CBO: Blow less severe

But the Congressional Budget Office said the request would only marginally increase its more conservative $480 billion deficit estimate for fiscal year 2004. It turns out that the CBO included about $82 billion in Iraqi war costs in its projections for next fiscal year, which starts Oct. 1.

Congressional Budget Director Douglas Holtz-Eakin said his office assumed, as it is required to do under its mandate, that the government would spend roughly the same amount next year as this year. The assumption was that $79 billion provided in a fiscal 2003 emergency spending measure for Iraq would also be spent in 2004, plus $3 billion more for inflation.

White House spokesman Scott McClellan said the government could afford the additional war spending and the president's tax cuts, including making them permanent, if Congress holds the line on discretionary spending-- something past presidents have found difficult to enforce. He said the deficit can be cut in half within five years, although Democrats dispute this claim.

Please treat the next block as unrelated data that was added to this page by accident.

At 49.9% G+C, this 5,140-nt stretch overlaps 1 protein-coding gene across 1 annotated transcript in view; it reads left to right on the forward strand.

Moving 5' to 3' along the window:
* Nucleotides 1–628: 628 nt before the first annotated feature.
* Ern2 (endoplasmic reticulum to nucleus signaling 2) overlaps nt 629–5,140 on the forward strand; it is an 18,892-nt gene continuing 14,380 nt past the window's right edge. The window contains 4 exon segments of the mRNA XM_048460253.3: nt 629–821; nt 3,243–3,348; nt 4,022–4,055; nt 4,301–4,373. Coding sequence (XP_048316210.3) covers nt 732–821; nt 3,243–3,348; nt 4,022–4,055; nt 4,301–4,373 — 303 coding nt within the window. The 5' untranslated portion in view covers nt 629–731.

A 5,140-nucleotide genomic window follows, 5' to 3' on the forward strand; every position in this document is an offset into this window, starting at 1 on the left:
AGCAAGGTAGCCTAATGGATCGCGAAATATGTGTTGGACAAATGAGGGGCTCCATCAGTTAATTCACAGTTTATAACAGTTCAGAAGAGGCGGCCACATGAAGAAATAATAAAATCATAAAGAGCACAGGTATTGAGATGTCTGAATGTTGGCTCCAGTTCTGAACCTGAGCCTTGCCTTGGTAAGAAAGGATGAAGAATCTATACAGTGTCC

Another major debate will be over how much money U.S. taxpayers will be forced to put up and how much money can be obtained from allies, many of whom opposed the war. The U.S. is now negotiating for additional aid at the United Nations, but that effort will be a major challenge in view of the fact that Bush launched the war over the objections of many allies and without a formal UN endorsement.

$51 billion for security

Senior administration officials said about $51 billion is needed just to secure Iraq and to curb attacks on U.S. troops. Another $20 billion would provide a down payment on the cost of rebuilding the nation's infrastructure and establishing a new government there.

The administration said Bush wants other countries to provide $30 billion to $55 billion of the $50 billion to $75 billion the World Bank and the International Monetary Fund estimate is needed to reconstruct Iraq's infrastructure.

One piece of good news for service personnel who have been kept in Iraq longer than anticipated is a pledge from Bush to provide two weeks of rest and relaxation for each soldier each year. There was no estimate of the cost.